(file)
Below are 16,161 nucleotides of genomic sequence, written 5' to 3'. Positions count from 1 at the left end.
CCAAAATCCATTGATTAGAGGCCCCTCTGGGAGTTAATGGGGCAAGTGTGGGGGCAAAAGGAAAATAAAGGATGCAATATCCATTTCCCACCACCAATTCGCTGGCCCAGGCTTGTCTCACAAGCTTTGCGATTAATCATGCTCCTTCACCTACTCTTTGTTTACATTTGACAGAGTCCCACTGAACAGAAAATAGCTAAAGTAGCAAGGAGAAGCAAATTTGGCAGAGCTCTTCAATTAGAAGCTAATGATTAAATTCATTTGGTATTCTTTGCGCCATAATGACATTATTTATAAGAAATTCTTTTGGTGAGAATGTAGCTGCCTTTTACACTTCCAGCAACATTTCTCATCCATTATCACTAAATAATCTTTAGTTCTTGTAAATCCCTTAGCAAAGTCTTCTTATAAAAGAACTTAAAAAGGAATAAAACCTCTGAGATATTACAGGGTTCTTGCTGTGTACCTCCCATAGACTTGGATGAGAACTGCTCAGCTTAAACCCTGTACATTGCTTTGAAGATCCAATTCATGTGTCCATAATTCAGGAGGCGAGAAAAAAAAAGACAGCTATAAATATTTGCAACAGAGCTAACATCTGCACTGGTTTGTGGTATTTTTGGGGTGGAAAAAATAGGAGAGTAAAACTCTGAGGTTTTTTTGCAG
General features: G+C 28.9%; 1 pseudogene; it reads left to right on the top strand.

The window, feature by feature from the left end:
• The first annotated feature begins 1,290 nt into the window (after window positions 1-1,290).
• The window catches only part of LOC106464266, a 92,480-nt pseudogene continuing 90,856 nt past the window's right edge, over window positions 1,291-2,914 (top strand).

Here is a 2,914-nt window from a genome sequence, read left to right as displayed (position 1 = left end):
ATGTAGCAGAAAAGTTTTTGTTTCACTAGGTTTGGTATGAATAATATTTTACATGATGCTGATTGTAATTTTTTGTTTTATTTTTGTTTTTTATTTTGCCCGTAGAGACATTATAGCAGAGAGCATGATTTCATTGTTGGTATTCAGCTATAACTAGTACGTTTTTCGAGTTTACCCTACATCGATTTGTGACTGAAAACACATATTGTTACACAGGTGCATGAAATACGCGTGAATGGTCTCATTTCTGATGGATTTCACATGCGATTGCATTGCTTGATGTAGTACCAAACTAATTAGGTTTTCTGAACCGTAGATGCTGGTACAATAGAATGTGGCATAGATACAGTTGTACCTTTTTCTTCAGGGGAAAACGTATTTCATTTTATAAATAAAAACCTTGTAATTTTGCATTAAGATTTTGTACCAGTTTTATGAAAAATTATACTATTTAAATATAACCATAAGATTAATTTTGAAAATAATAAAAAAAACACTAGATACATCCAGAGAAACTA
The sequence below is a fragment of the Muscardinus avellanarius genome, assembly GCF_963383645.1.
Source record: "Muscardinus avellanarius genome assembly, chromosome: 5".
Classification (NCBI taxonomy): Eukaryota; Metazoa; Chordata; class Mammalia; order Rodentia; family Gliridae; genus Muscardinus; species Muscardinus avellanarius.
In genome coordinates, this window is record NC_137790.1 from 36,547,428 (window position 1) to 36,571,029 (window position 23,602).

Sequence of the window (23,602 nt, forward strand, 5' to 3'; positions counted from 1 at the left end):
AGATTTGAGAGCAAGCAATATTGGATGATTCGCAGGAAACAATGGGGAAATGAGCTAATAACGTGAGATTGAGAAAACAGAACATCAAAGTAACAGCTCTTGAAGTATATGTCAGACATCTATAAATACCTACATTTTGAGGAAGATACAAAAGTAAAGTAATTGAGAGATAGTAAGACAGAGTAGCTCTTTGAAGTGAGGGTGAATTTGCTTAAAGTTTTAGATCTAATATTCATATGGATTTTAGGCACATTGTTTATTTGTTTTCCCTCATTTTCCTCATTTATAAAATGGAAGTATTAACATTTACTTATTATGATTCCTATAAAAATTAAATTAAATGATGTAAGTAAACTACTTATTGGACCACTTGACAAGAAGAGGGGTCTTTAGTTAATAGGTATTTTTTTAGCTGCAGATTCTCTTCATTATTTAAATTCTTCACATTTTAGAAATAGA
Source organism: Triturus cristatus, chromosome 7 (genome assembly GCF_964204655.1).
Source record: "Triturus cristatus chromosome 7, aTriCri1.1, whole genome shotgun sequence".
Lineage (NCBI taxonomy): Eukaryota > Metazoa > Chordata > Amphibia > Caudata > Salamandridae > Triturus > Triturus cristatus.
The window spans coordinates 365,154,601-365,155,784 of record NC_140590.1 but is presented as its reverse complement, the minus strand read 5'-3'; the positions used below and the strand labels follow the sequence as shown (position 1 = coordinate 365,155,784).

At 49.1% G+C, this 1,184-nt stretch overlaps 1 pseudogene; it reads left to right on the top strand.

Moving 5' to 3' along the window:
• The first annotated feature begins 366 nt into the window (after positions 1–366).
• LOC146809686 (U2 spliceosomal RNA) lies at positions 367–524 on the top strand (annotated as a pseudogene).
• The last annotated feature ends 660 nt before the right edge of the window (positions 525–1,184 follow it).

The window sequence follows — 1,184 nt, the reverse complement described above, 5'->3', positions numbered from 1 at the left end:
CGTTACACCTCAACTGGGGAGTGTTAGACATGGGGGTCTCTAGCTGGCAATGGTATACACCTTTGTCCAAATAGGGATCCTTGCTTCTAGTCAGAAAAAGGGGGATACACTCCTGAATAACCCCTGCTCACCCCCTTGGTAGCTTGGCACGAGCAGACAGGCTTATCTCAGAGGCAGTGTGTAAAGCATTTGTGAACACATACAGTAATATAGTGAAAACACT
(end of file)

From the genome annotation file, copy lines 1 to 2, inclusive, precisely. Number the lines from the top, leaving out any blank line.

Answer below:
Below are 16,161 nucleotides of genomic sequence, written 5' to 3'. Positions count from 1 at the left end.
CCAAAATCCATTGATTAGAGGCCCCTCTGGGAGTTAATGGGGCAAGTGTGGGGGCAAAAGGAAAATAAAGGATGCAATATCCATTTCCCACCACCAATTCGCTGGCCCAGGCTTGTCTCACAAGCTTTGCGATTAATCATGCTCCTTCACCTACTCTTTGTTTACATTTGACAGAGTCCCACTGAACAGAAAATAGCTAAAGTAGCAAGGAGAAGCAAATTTGGCAGAGCTCTTCAATTAGAAGCTAATGATTAAATTCATTTGGTATTCTTTGCGCCATAATGACATTATTTATAAGAAATTCTTTTGGTGAGAATGTAGCTGCCTTTTACACTTCCAGCAACATTTCTCATCCATTATCACTAAATAATCTTTAGTTCTTGTAAATCCCTTAGCAAAGTCTTCTTATAAAAGAACTTAAAAAGGAATAAAACCTCTGAGATATTACAGGGTTCTTGCTGTGTACCTCCCATAGACTTGGATGAGAACTGCTCAGCTTAAACCCTGTACATTGCTTTGAAGATCCAATTCATGTGTCCATAATTCAGGAGGCGAGAAAAAAAAAGACAGCTATAAATATTTGCAACAGAGCTAACATCTGCACTGGTTTGTGGTATTTTTGGGGTGGAAAAAATAGGAGAGTAAAACTCTGAGGTTTTTTTGCAG